There is an article on the BBC website about a girl who was so scared of the dentist that she died of starvation and dehydration. This was in a hospital (why was she not on a drip?) None of us like going to the dentist, so I thought it worthwhile to relate my experience on Monday. I know that most reading this know exactly what's involved - but there are a significant number who never go to the dentist. This is for you.

A few weeks ago, I chipped a tooth and went to the dentist. There was no pain, but I wanted to be sure that I would not get pain in the future.

They had a look and said 'yep, it's okay for now, come back soon and we'll arrange a slot to fix it'. Where this has happened before, they used a temporary filling - this gets you through a few weeks, but no longer.

I went to see Dr. Patel on Monday - we exchanged pleasantries - and it began. Steve Wright was on the radio - this was the most unpleasant thing about the procedure.

I had to have some anaesthetic. This was in such a place that my lips did not go numb at all. Usually that happens, but it depends on what facial muscles are nearby. There is a little scratch, but I'd had worse when a shreddie has gone in the wrong way.

The injection seemed to take ages. Afterwards I asked him why, he said it was as he did it slowly. Doh. The reason was that this minimises any discomfort, as it gives the anaesthetic time to spread out - there isn't an increase of pressure in the gum.

I never like the thought of the anaesthetic, for me, ahead of a procedure, the anticipation is the worst bit. Afterwards, it's no big deal. If you're the same, I'd advice simply closing your eyes to avoid seeing the needle - my dentist is very good about the direction the needle comes in, despite my having my eyes open, I've never seen it.

I was having a white filling (as the need arises, I'm replacing amalgam with white), and so he needed to drill. This isn't difficult - but the noise isn't pleasant. The worse part of it is that water collects at the back of the mouth - but most dentist are very good about this, and you can arrange a system 'i.e. wiggle your eyebrows if you need a break'. There are various types of drill, roughly divided into coarse ones which take out material and high pitched whiny ones. Your dentist will use both.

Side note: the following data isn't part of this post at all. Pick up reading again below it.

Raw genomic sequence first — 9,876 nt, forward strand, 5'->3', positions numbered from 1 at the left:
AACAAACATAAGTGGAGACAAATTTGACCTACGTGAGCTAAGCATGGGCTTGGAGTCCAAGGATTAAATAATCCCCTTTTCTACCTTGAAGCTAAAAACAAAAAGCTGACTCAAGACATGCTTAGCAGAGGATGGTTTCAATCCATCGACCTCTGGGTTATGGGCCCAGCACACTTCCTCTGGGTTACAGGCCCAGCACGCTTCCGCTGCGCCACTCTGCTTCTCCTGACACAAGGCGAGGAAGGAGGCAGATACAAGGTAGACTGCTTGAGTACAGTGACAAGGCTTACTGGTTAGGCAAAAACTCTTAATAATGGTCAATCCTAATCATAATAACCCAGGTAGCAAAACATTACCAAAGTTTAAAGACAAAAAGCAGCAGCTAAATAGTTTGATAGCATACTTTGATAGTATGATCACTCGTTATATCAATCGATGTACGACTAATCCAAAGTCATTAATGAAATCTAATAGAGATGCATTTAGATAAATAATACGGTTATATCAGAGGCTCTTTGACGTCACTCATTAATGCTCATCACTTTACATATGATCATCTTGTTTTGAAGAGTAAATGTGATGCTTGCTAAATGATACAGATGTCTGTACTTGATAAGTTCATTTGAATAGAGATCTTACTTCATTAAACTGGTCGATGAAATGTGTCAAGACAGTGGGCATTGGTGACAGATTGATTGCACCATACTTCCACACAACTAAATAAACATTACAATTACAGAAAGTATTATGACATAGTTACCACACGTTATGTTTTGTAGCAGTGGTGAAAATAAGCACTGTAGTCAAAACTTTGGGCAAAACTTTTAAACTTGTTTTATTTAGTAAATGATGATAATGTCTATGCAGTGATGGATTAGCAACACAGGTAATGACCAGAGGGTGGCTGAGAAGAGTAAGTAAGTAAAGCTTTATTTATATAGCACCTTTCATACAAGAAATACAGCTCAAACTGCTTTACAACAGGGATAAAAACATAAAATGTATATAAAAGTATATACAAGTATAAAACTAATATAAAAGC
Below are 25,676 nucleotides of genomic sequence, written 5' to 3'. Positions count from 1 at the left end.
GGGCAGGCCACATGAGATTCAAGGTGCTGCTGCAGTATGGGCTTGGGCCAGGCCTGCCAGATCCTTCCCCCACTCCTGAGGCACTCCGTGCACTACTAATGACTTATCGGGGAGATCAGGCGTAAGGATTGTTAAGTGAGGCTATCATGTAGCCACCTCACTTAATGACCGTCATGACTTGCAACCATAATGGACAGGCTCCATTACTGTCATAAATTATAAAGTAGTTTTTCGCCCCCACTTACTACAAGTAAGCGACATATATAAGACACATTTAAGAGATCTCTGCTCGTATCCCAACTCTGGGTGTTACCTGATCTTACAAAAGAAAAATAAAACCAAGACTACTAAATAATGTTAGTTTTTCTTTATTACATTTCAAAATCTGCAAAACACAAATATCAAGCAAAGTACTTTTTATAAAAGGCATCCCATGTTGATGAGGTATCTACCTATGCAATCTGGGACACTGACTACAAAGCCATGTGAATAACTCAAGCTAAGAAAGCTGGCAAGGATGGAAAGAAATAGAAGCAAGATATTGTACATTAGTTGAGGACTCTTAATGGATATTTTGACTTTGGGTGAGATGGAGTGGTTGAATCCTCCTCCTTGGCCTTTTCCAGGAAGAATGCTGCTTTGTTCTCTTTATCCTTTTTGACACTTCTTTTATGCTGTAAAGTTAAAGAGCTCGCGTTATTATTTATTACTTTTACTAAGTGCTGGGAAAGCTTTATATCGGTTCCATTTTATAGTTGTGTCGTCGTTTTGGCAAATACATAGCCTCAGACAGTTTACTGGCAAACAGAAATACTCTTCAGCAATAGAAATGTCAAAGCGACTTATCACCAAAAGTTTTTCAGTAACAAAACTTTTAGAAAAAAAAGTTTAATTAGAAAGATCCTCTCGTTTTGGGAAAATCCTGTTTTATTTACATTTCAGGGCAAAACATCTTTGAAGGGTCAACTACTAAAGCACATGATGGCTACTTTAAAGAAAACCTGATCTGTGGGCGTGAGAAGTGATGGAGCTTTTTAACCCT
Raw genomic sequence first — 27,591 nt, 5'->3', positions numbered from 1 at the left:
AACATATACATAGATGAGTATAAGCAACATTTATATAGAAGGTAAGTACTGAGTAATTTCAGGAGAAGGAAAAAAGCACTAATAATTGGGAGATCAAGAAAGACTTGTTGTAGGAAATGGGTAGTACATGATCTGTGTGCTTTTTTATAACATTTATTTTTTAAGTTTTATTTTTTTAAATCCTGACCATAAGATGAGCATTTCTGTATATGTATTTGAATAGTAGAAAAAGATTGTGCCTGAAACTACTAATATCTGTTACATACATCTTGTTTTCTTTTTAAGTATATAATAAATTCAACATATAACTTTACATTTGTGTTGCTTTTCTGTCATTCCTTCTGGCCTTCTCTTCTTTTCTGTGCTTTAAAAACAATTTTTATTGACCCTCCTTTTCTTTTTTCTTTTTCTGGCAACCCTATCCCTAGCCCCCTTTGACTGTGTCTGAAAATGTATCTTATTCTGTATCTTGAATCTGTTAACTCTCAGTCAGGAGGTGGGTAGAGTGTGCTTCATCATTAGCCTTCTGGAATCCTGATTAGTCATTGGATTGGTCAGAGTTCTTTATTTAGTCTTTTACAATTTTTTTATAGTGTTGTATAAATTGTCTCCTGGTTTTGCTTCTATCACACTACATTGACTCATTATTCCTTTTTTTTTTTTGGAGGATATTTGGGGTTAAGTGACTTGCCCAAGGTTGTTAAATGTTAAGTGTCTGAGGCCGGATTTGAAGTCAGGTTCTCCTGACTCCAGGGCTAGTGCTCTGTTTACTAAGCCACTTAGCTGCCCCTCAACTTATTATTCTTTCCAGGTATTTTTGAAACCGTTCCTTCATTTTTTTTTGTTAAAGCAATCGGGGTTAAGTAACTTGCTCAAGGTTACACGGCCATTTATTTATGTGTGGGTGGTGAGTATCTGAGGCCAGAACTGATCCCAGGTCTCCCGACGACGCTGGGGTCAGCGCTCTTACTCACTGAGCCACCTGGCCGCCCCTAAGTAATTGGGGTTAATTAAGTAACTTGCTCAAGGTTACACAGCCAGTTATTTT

What he's doing when drilling is removing any unstable material, any decaying tooth.

Then it's time for the filling itself. This is the easy bit.

With amalgam they mix it and have to shove it in. You then bite and they shape it based on the impressions

White fillings are nicer, but a bit more expensive. They are made from an adhesive material which is put it into the tooth. Then an ultra-violet light is shone on the tooth to cure the cement. This is done in layers.

Finally they put a thin strip of material between your teeth and you're asked to gently bite - I think this leaves a colouring on prominent places which gives information about the shape of your particular bite and allows them to shape the tooth to fit.

As the white material sticks better than amalgam, I got away without having to have a pin inserted in the tooth (which I would have needed for this tooth with the amalgam).

I had to avoid eating on that tooth for 3 hours - this is no big deal.

If you have an anaesthetic which numbs the lips, you may find that you cannot seal your mouth properly, which makes the act of using the mouthwash entertaining. As the anaesthetic wears off, you will get a tingling sensation - this is normal. Whilst under the anaesthetic, resist the urges to pinch your lip - that could hurt once it wears off!

I had my wisdom teeth out a few years ago. This was under a local anaesthetic with a heavier sedative alongside. My memory of the event was about 15-20 minutes. Apparently it was longer, I'd fallen asleep in the chair.

Dentists these days are really good with nervous patients. Make an appointment, explain that you're nervous. Talk to the dentist beforehand about this, and ask that he explain, or not explain as you think best - 99 times out of 100, they'll help you a lot - they're used to putting people at ease.

In my case, they think I'm more nervous than I am, as I tend to cross my legs in the chair for comfort, and they think I'm tensing up - as I say, they're very sensitive to nervous patients.

The golden rule is the sooner you go, the easier it is.

Of course, that doesn't all mean that I'll be hop-skip and jumping to the dentist, it's not the best way to spend time, but it's far better than toothache.